Worthing date for Ukraine-born pianist: "It just feels like civil war"

Ukraine-born pianist Dinara Klinton admits she just cannot imagine how the conflict in her home country is ever going to be resolved.

Dinara Klinton...
Dinara Klinton...

“The thing is that it just should not be happening,” says Dinara who is the soloist in the

May Jubilations concert with Worthing Symphony Orchestra in Worthing’s Assembly Hall on Sunday, May 22 at 2.45pm.

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Dinara was due to be performing with the WSO in Worthing in 2020, a concert which was cancelled with just days to go when the lockdown descended.

She is delighted to be back – but clearly deeply troubled by the events back home.

The horror for Dinara, who grew up in Ukraine and studied in Moscow, is that she has lived in both places: “It feels almost like a civil war. I know good smart people in both places. Both countries have given me my education and I know people who live close to the border, either side, and it is just so terrible for them.”

Dinara’s music education started in the age of five in her native Kharkiv, Ukraine. She graduated with highest honours from the Moscow Central Music School and the Moscow State Conservatory P I Tchaikovsky.

“I live close to Wimbledon now and I came to this country in September 2012. I came to study at the Royal College of Music and I just stayed. It took me those three years to establish myself here and to build some contacts and to start understanding how things worked over here and I just thought that if I went back I would be missing out on my best opportunities.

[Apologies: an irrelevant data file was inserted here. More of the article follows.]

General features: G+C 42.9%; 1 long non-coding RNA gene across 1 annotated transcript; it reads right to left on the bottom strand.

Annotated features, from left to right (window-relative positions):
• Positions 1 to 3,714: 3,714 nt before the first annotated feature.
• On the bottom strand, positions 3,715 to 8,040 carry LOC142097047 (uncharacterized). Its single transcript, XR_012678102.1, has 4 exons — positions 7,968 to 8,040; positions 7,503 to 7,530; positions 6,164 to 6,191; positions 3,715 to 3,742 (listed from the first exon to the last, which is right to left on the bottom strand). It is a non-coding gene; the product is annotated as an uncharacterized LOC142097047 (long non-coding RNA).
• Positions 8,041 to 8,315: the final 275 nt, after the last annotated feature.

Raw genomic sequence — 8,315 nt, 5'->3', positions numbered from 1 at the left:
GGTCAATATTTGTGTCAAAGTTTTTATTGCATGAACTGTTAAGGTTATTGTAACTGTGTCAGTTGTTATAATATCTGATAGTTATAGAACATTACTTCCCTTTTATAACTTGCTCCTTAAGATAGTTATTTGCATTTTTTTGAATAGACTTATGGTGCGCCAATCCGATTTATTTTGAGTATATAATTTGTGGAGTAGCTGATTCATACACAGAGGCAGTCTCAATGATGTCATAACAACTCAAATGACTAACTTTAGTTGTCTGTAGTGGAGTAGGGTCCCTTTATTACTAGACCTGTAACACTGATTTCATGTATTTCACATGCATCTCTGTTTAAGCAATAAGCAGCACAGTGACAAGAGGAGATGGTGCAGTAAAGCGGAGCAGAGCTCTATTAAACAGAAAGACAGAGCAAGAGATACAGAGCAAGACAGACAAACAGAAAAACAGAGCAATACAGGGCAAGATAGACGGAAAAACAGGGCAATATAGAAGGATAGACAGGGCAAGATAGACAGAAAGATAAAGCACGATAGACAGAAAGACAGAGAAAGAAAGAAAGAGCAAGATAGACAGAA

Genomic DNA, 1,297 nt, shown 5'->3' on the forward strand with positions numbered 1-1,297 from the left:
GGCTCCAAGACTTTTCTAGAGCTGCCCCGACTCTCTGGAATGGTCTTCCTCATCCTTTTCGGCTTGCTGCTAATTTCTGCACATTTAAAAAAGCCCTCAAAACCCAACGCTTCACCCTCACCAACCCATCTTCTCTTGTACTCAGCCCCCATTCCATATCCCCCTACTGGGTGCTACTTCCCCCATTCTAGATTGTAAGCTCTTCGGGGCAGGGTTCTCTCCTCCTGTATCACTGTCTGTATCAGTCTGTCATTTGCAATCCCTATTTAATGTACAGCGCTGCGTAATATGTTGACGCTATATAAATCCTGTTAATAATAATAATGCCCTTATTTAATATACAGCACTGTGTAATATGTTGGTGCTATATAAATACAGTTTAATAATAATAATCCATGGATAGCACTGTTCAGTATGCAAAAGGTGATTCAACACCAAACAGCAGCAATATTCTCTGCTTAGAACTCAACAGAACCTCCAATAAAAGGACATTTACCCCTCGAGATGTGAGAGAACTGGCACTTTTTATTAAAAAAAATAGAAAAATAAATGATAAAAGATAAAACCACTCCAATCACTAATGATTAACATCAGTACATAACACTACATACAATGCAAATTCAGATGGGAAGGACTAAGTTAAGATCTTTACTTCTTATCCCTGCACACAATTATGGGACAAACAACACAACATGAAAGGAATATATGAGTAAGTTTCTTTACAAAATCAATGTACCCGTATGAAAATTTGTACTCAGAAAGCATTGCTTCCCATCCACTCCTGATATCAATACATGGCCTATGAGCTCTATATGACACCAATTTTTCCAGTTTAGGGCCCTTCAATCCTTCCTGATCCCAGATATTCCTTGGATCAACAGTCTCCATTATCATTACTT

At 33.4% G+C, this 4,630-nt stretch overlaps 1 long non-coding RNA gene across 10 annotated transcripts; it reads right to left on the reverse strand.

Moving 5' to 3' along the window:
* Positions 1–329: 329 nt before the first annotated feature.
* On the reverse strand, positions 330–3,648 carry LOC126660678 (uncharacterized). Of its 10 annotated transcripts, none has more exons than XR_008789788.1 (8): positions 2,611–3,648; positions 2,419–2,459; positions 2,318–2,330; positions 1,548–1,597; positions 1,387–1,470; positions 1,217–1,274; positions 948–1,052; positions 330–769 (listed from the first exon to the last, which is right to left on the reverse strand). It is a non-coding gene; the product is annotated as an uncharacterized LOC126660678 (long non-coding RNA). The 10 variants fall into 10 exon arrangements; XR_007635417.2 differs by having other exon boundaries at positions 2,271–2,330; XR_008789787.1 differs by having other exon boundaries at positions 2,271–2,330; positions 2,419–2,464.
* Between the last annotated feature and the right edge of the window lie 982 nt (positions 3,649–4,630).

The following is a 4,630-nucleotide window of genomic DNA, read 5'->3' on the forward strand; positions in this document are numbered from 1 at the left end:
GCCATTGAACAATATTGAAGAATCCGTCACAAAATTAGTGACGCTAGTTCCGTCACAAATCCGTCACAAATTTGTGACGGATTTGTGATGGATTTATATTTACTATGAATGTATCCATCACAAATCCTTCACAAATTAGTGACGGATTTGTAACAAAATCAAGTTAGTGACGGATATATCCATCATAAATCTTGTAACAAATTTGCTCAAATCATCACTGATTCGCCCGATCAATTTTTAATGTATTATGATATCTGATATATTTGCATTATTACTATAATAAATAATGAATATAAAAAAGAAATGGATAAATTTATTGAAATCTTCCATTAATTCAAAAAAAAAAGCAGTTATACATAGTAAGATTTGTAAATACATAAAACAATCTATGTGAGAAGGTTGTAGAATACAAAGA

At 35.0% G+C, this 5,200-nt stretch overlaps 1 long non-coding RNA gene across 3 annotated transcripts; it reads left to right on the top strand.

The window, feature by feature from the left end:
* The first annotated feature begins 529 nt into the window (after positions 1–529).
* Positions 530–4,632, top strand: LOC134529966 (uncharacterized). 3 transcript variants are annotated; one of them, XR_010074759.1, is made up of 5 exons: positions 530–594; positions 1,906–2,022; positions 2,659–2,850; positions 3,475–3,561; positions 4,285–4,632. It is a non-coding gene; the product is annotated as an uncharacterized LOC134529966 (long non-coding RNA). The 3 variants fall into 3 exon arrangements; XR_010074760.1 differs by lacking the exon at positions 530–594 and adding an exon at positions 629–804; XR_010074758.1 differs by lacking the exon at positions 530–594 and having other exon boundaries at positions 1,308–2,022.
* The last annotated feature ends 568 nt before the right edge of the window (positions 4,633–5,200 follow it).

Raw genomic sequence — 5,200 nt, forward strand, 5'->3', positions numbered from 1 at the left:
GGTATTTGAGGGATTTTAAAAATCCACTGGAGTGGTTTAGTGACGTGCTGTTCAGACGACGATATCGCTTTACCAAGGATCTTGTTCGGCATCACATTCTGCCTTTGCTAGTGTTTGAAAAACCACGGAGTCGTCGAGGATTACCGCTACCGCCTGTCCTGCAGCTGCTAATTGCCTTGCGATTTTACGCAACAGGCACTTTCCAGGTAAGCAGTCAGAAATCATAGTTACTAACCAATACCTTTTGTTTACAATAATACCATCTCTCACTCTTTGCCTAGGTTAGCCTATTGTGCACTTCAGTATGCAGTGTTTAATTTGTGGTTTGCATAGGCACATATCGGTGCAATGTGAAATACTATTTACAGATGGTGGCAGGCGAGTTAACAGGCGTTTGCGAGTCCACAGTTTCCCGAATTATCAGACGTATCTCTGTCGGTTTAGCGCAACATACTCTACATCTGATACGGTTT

“I was starting to get known and I was starting to feel almost confident. It was a major change for me but I have always lived in big cities. Where I was born in Ukraine was a population of just over 12 million and then I moved to Moscow but even so coming to London was a major change and I guess it feels like home now.

“But what is happening in the Ukraine is terrible. I have lived in Ukraine and in Russia and it just should not be happening. You just think that somehow it should have been possible to find a way to stop this. I remember thinking that when the Russians were gathering on the border that it wasn't just going to happen, that they were just having a show of strength, wanting to show off their arms and that would be it. I could not believe it when the war happened. I was having a nightmare and then I woke up at about 4am and I looked at my phone and I realised that the war had begun and that it was far worse than any nightmare. I just don't know how it is going to end. I have no idea what is going to happen. I started doing a few fundraising concerts to begin with.”

The resolve and the resilience of the Ukrainian people have been remarkable: “They have a very strong spirit and now they have gathered it together. But there will be trauma from this for so many years to come. It just should not be happening now in this world.”

The Worthing concert programme will be: Elgar – Imperial March; Rachmaninoff Piano Concerto No 3 in D minor; Rossini – William Tell Overture; and Dvorak – Symphony No. 8 in G major.